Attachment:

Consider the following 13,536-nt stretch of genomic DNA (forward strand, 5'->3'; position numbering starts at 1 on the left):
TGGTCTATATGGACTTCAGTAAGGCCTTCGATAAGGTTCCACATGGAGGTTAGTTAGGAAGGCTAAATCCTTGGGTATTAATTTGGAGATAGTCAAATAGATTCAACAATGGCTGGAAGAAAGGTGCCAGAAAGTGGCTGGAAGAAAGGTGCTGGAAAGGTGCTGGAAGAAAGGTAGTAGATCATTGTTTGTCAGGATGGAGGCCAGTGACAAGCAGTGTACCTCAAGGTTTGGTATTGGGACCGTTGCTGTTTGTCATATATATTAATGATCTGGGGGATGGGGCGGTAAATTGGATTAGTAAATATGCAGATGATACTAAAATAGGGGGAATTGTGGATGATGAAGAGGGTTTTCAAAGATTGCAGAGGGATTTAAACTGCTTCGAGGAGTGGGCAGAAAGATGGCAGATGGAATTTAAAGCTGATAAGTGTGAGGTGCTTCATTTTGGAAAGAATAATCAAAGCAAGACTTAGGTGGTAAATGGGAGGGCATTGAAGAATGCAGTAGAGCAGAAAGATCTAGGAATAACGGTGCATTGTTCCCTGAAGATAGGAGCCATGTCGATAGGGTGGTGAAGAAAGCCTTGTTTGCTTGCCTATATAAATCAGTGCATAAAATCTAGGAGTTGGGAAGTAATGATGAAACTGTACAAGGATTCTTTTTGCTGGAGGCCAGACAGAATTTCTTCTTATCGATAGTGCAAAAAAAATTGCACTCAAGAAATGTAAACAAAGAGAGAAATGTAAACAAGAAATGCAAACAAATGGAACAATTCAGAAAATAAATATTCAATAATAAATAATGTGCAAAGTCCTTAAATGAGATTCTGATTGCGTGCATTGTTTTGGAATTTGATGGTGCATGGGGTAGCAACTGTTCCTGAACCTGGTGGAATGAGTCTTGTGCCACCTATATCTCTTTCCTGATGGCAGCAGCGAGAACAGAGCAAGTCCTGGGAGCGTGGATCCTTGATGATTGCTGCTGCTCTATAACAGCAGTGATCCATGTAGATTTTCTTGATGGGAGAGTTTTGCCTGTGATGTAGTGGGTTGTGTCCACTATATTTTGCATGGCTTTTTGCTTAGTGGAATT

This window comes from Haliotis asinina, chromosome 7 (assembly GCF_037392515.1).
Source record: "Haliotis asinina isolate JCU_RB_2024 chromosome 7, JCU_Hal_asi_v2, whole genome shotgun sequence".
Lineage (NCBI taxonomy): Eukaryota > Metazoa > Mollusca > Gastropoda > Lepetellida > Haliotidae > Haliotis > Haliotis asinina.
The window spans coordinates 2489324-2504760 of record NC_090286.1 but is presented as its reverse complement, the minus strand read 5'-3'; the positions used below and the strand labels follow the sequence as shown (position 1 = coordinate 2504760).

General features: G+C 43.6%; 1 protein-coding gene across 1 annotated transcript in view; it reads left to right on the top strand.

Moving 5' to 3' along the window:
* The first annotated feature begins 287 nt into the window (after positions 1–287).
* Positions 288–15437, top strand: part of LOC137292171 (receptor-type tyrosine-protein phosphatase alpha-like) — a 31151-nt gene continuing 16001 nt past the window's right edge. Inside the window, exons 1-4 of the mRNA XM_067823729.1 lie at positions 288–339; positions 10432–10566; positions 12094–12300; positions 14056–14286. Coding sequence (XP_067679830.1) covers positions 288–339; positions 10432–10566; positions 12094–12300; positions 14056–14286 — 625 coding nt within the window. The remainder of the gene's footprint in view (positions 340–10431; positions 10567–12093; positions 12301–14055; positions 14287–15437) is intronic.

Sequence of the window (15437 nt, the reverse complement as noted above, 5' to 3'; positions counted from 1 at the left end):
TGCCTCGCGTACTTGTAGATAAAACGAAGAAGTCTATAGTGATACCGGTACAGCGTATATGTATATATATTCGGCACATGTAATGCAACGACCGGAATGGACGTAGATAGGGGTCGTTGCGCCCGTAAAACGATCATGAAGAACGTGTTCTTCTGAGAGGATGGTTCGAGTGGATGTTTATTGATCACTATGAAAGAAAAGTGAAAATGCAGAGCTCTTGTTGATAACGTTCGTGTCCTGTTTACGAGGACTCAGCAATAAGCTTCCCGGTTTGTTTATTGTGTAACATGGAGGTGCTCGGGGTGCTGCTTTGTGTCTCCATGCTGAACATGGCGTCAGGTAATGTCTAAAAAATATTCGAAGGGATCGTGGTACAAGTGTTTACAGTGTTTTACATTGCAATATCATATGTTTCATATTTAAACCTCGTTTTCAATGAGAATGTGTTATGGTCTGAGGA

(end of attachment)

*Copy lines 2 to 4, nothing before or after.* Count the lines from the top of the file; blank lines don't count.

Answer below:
TGGTCTATATGGACTTCAGTAAGGCCTTCGATAAGGTTCCACATGGAGGTTAGTTAGGAAGGCTAAATCCTTGGGTATTAATTTGGAGATAGTCAAATAGATTCAACAATGGCTGGAAGAAAGGTGCCAGAAAGTGGCTGGAAGAAAGGTGCTGGAAAGGTGCTGGAAGAAAGGTAGTAGATCATTGTTTGTCAGGATGGAGGCCAGTGACAAGCAGTGTACCTCAAGGTTTGGTATTGGGACCGTTGCTGTTTGTCATATATATTAATGATCTGGGGGATGGGGCGGTAAATTGGATTAGTAAATATGCAGATGATACTAAAATAGGGGGAATTGTGGATGATGAAGAGGGTTTTCAAAGATTGCAGAGGGATTTAAACTGCTTCGAGGAGTGGGCAGAAAGATGGCAGATGGAATTTAAAGCTGATAAGTGTGAGGTGCTTCATTTTGGAAAGAATAATCAAAGCAAGACTTAGGTGGTAAATGGGAGGGCATTGAAGAATGCAGTAGAGCAGAAAGATCTAGGAATAACGGTGCATTGTTCCCTGAAGATAGGAGCCATGTCGATAGGGTGGTGAAGAAAGCCTTGTTTGCTTGCCTATATAAATCAGTGCATAAAATCTAGGAGTTGGGAAGTAATGATGAAACTGTACAAGGATTCTTTTTGCTGGAGGCCAGACAGAATTTCTTCTTATCGATAGTGCAAAAAAAATTGCACTCAAGAAATGTAAACAAAGAGAGAAATGTAAACAAGAAATGCAAACAAATGGAACAATTCAGAAAATAAATATTCAATAATAAATAATGTGCAAAGTCCTTAAATGAGATTCTGATTGCGTGCATTGTTTTGGAATTTGATGGTGCATGGGGTAGCAACTGTTCCTGAACCTGGTGGAATGAGTCTTGTGCCACCTATATCTCTTTCCTGATGGCAGCAGCGAGAACAGAGCAAGTCCTGGGAGCGTGGATCCTTGATGATTGCTGCTGCTCTATAACAGCAGTGATCCATGTAGATTTTCTTGATGGGAGAGTTTTGCCTGTGATGTAGTGGGTTGTGTCCACTATATTTTGCATGGCTTTTTGCTTAGTGGAATT

This window comes from Haliotis asinina, chromosome 7 (assembly GCF_037392515.1).
Source record: "Haliotis asinina isolate JCU_RB_2024 chromosome 7, JCU_Hal_asi_v2, whole genome shotgun sequence".